The Kingdom of Bhutan is a landlocked country in South Asia, nestled in the eastern end of the Himalaya mountains. It is bounded by India and China. Bhutan was founded in 1907 and held its first democratic elections in 2008. Dzongka is the official language and almost 800 thousand people live in Bhutan, a great many in Thimphu.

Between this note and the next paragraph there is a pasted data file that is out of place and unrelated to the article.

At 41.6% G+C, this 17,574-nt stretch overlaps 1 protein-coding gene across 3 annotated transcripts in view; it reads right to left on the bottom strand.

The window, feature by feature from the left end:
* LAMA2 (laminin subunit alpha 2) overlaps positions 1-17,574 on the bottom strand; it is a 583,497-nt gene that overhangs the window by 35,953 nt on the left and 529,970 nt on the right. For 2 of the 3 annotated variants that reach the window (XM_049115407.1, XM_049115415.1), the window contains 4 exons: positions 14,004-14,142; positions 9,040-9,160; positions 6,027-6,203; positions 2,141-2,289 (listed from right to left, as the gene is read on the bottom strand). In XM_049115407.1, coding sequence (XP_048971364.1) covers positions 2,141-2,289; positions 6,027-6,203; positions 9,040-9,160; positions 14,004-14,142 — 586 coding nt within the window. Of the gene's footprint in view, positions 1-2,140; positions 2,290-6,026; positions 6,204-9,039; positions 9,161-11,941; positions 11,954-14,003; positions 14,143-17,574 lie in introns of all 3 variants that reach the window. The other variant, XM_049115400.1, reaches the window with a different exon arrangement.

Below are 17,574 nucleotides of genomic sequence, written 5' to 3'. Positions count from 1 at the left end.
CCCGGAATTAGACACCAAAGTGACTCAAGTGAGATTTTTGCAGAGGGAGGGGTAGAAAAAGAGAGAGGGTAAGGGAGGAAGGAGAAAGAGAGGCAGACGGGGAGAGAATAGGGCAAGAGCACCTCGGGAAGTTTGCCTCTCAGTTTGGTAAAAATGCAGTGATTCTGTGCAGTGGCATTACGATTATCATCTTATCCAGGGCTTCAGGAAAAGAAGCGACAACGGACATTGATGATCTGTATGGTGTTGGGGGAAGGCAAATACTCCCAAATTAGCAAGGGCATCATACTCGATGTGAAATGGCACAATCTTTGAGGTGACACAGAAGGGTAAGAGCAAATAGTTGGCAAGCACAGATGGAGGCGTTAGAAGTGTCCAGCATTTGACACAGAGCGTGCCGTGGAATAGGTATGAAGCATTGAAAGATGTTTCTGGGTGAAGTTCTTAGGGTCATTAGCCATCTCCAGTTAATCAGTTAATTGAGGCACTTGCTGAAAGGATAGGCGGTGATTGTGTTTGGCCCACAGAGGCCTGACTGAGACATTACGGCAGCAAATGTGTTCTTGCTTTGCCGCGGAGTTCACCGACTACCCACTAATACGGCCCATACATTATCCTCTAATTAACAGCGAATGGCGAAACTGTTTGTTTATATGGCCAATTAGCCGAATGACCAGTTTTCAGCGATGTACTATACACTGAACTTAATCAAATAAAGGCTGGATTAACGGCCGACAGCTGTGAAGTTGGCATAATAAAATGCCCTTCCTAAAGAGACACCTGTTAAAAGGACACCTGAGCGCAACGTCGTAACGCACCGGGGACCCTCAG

Bhutan was inhabited by people as early as 4,000 years back. In 1772, the almost century-old border conflict with the British East India Company began. In 1865, Britain and Bhutan signed the Treaty of Sinchulu, under which Bhutan would receive an annual subsidy in exchange for ceding some border land to British India. Under British influence, a monarchy was set up in 1907; three years later, a treaty was signed whereby the British agreed not to interfere in Bhutanese internal affairs, and Bhutan allowed Britain to direct its foreign affairs. This role was assumed by independent India after 1947. On 15 August 1947, Bhutan became one of the first countries to recognize India's independence. On 8 August 1949, a treaty similar to that of 1910, in which Britain had gained power over Bhutan's foreign relations, was signed with the newly independent India.
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